Every city wants to be more vibrant, sustainable, and equitable, with healthy and happy citizens and a flourishing economy. However, often the built environment in a community is not conducive to meeting these goals. Commercial corridors — characterized by many traffic lanes, fast speeds, narrow or missing sidewalks, and strip malls — are found in nearly every city and community in the United States. They can create challenges to physical, mental, social, economic, and environmental health.
Building healthy corridors across the United States
A two-year project spearheaded by ULI, and supported by the Robert Wood Johnson Foundation and the Colorado Health Foundation, is taking an in-depth look at corridors in four U.S. cities. Interdisciplinary leadership teams led by the District Council in each city—Boise, Idaho; Denver; Los Angeles; and Nashville—are looking at specific corridors, called Demonstration Corridors, that have some momentum for change. The Healthy Corridors project is putting the health of the surrounding community front and center when looking to redesign, reconfigure, and redevelop these corridors. The project has the overarching goal of identifying approaches that work for spurring real changes on the ground and growing a community of practice around effective approaches to creating holistically healthy corridors.
Opportunities and issues for health
Over the summer of 2015, each Demonstration Corridor held a local workshop to bring together stakeholders and start or continue a community-wide discussion on how to improve each corridor in ways that promote health. Opportunities, challenges, and key focus areas were discussed, and will set the stage for National Study Visits from outside experts in the Fall and Winter of 2015/2016.
Boise, Vista Avenue. The Boise workshop included an insightful walking tour with photos shared with everyone immediately afterwards. Diverse participants attended, including both community stakeholders and agency representatives. Key issues coming out of the workshop include improving pedestrian access, reducing lane widths and speeds, and working with business owners to get buy-in on improvements and reinvestment. Next steps include developing a vision for the corridor with comprehensive engagement and diverse support, and looking at cosmetic improvements.
Denver, Federal Boulevard. The Denver workshop successfully achieved buy-in and engagement from three political jurisdictions that govern the study section (City of Denver, Adams County, and City of Westminster) and the engagement of diverse stakeholders. Key issues that arose during the workshop included the need to improve sidewalks and connectivity, enhance opportunities for new retail and services, and upgrade water infrastructure. Next steps include working with Adams County on infrastructure funding and working across the three jurisdictions to create an inter-governmental structure to support corridor-wide improvements.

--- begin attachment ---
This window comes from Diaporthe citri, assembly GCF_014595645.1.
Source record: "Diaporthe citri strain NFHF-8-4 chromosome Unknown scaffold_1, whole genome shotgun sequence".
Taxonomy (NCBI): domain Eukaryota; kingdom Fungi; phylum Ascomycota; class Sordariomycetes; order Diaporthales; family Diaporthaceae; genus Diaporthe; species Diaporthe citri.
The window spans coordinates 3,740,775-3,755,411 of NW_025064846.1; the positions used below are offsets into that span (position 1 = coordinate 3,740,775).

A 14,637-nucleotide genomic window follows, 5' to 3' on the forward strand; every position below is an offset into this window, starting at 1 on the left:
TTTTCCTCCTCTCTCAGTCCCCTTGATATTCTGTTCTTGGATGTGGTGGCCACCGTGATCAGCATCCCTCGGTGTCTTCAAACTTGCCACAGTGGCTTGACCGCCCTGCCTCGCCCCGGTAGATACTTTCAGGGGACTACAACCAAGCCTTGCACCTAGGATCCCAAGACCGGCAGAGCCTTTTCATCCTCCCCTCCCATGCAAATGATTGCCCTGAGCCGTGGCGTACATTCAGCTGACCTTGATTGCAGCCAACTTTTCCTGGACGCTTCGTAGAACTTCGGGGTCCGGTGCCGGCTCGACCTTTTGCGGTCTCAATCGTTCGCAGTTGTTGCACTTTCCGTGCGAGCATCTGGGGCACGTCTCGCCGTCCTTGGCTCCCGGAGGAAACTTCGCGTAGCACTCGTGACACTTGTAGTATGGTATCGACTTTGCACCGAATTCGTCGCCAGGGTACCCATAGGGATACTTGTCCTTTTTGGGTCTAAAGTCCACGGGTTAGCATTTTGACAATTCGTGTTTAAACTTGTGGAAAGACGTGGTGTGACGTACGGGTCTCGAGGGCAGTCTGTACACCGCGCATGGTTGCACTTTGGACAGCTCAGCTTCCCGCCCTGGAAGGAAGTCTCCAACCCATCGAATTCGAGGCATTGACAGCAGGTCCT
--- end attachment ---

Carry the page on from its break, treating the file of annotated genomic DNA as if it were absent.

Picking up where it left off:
Los Angeles, Van Nuys Boulevard. The LA workshop brought together groups that had not been connected previously, and the team was able to establish a foundation of common understanding around the need to improve health for those who rely on Van Nuys Boulevard. Key issues from the workshop include the need to improve the perception and reality of safety (traffic, crime, gang activity), education and training tied to the arts and culture scene, new uses to improve economic and public health, and engaging all populations and ages in decisions that impact the corridor. Next steps include capitalizing on the “mural mile” brand of the corridor and working with partners to coordinate a pop-up/tactical urbanism event.
Nashville, Charlotte Avenue. The workshop in Nashville built on previous corridor work, and was framed as a development charrette to ensure this effort is action-oriented. Pre-workshop, the team organized a “Scavenger Hunt” to inventory corridor assets. Key issues include the need to create a brand along the corridor with new signage and a unifying vision, and to form a single organizational implementation center to collect, organize, and fund changes. Next steps include reaching out to key partners (universities, healthcare institutions, residents, businesses, community-serving non-profits), identifying initial branding opportunities, and identifying an organizational entity to catalyze change along the corridor.
The Healthy Corridors project National Working Group members and other experts will visit each Demonstration Corridor later this year and early next year to provide recommendations for key issues facing each corridor. Issues common to all four corridors include improving connectivity and infrastructure for pedestrians and bikes, improving real and perceived safety, developing and procuring new businesses, retail, and investment, and creating opportunities for engaging and educating residents.
For more information on the Healthy Corridors project and the Demonstration Corridors, visit uli.org/healthycorridors